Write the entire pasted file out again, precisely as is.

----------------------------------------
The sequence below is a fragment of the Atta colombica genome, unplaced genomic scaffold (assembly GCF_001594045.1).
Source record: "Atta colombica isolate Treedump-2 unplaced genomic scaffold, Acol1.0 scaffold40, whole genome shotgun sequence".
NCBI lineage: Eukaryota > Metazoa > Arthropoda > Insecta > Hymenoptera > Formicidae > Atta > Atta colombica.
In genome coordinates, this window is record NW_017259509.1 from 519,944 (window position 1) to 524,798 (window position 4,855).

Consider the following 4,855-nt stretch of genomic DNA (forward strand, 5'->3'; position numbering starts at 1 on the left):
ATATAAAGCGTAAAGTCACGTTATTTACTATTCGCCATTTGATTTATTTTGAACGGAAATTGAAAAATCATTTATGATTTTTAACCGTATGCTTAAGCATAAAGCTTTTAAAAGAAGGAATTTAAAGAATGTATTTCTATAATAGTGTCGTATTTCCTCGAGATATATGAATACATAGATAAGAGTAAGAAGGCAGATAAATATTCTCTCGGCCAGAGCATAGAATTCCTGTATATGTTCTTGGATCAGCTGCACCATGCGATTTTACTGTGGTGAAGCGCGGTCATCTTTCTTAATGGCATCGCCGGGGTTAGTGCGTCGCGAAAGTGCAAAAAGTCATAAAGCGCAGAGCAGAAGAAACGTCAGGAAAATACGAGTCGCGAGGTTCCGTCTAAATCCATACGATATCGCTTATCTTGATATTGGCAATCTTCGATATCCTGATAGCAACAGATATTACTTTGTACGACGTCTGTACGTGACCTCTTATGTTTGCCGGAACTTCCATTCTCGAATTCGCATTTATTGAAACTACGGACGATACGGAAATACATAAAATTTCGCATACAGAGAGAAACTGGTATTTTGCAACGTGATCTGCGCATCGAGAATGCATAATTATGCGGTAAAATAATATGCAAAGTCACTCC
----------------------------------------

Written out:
The sequence below is a fragment of the Atta colombica genome, unplaced genomic scaffold (assembly GCF_001594045.1).
Source record: "Atta colombica isolate Treedump-2 unplaced genomic scaffold, Acol1.0 scaffold40, whole genome shotgun sequence".
NCBI lineage: Eukaryota > Metazoa > Arthropoda > Insecta > Hymenoptera > Formicidae > Atta > Atta colombica.
In genome coordinates, this window is record NW_017259509.1 from 519,944 (window position 1) to 524,798 (window position 4,855).

Consider the following 4,855-nt stretch of genomic DNA (forward strand, 5'->3'; position numbering starts at 1 on the left):
ATATAAAGCGTAAAGTCACGTTATTTACTATTCGCCATTTGATTTATTTTGAACGGAAATTGAAAAATCATTTATGATTTTTAACCGTATGCTTAAGCATAAAGCTTTTAAAAGAAGGAATTTAAAGAATGTATTTCTATAATAGTGTCGTATTTCCTCGAGATATATGAATACATAGATAAGAGTAAGAAGGCAGATAAATATTCTCTCGGCCAGAGCATAGAATTCCTGTATATGTTCTTGGATCAGCTGCACCATGCGATTTTACTGTGGTGAAGCGCGGTCATCTTTCTTAATGGCATCGCCGGGGTTAGTGCGTCGCGAAAGTGCAAAAAGTCATAAAGCGCAGAGCAGAAGAAACGTCAGGAAAATACGAGTCGCGAGGTTCCGTCTAAATCCATACGATATCGCTTATCTTGATATTGGCAATCTTCGATATCCTGATAGCAACAGATATTACTTTGTACGACGTCTGTACGTGACCTCTTATGTTTGCCGGAACTTCCATTCTCGAATTCGCATTTATTGAAACTACGGACGATACGGAAATACATAAAATTTCGCATACAGAGAGAAACTGGTATTTTGCAACGTGATCTGCGCATCGAGAATGCATAATTATGCGGTAAAATAATATGCAAAGTCACTCC